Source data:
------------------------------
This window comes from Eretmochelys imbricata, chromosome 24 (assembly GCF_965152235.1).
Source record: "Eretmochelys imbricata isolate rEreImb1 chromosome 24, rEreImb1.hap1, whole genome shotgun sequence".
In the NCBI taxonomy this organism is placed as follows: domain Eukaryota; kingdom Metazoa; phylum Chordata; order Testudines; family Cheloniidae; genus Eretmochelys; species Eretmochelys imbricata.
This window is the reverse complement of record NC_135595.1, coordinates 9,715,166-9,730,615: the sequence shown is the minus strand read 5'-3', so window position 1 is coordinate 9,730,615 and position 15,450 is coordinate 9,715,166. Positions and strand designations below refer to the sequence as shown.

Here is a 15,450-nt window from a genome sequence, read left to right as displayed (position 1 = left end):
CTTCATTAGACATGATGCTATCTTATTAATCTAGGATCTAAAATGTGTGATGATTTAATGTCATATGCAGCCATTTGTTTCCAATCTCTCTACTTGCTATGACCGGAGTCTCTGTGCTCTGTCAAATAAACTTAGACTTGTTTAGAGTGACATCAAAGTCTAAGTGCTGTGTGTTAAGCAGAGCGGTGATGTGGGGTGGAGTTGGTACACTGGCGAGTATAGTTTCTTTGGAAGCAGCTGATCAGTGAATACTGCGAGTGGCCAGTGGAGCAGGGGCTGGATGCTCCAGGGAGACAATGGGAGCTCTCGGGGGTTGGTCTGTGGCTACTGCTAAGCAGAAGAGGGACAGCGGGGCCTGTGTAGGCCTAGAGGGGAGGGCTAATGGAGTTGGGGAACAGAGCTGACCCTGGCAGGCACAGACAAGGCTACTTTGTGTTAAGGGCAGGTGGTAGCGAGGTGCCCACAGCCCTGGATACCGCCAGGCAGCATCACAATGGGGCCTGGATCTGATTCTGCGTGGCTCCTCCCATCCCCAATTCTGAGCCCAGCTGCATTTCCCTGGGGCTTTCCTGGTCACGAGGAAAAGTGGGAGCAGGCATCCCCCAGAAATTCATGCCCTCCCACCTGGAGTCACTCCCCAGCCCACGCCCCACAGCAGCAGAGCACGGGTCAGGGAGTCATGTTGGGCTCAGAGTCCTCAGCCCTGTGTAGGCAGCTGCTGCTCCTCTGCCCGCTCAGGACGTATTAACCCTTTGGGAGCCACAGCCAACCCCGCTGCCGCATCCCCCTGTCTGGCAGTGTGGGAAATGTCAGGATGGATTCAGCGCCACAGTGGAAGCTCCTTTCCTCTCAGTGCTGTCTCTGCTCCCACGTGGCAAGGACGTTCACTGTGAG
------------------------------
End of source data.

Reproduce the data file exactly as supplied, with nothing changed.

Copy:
This window comes from Eretmochelys imbricata, chromosome 24 (assembly GCF_965152235.1).
Source record: "Eretmochelys imbricata isolate rEreImb1 chromosome 24, rEreImb1.hap1, whole genome shotgun sequence".
In the NCBI taxonomy this organism is placed as follows: domain Eukaryota; kingdom Metazoa; phylum Chordata; order Testudines; family Cheloniidae; genus Eretmochelys; species Eretmochelys imbricata.
This window is the reverse complement of record NC_135595.1, coordinates 9,715,166-9,730,615: the sequence shown is the minus strand read 5'-3', so window position 1 is coordinate 9,730,615 and position 15,450 is coordinate 9,715,166. Positions and strand designations below refer to the sequence as shown.

Here is a 15,450-nt window from a genome sequence, read left to right as displayed (position 1 = left end):
CTTCATTAGACATGATGCTATCTTATTAATCTAGGATCTAAAATGTGTGATGATTTAATGTCATATGCAGCCATTTGTTTCCAATCTCTCTACTTGCTATGACCGGAGTCTCTGTGCTCTGTCAAATAAACTTAGACTTGTTTAGAGTGACATCAAAGTCTAAGTGCTGTGTGTTAAGCAGAGCGGTGATGTGGGGTGGAGTTGGTACACTGGCGAGTATAGTTTCTTTGGAAGCAGCTGATCAGTGAATACTGCGAGTGGCCAGTGGAGCAGGGGCTGGATGCTCCAGGGAGACAATGGGAGCTCTCGGGGGTTGGTCTGTGGCTACTGCTAAGCAGAAGAGGGACAGCGGGGCCTGTGTAGGCCTAGAGGGGAGGGCTAATGGAGTTGGGGAACAGAGCTGACCCTGGCAGGCACAGACAAGGCTACTTTGTGTTAAGGGCAGGTGGTAGCGAGGTGCCCACAGCCCTGGATACCGCCAGGCAGCATCACAATGGGGCCTGGATCTGATTCTGCGTGGCTCCTCCCATCCCCAATTCTGAGCCCAGCTGCATTTCCCTGGGGCTTTCCTGGTCACGAGGAAAAGTGGGAGCAGGCATCCCCCAGAAATTCATGCCCTCCCACCTGGAGTCACTCCCCAGCCCACGCCCCACAGCAGCAGAGCACGGGTCAGGGAGTCATGTTGGGCTCAGAGTCCTCAGCCCTGTGTAGGCAGCTGCTGCTCCTCTGCCCGCTCAGGACGTATTAACCCTTTGGGAGCCACAGCCAACCCCGCTGCCGCATCCCCCTGTCTGGCAGTGTGGGAAATGTCAGGATGGATTCAGCGCCACAGTGGAAGCTCCTTTCCTCTCAGTGCTGTCTCTGCTCCCACGTGGCAAGGACGTTCACTGTGAG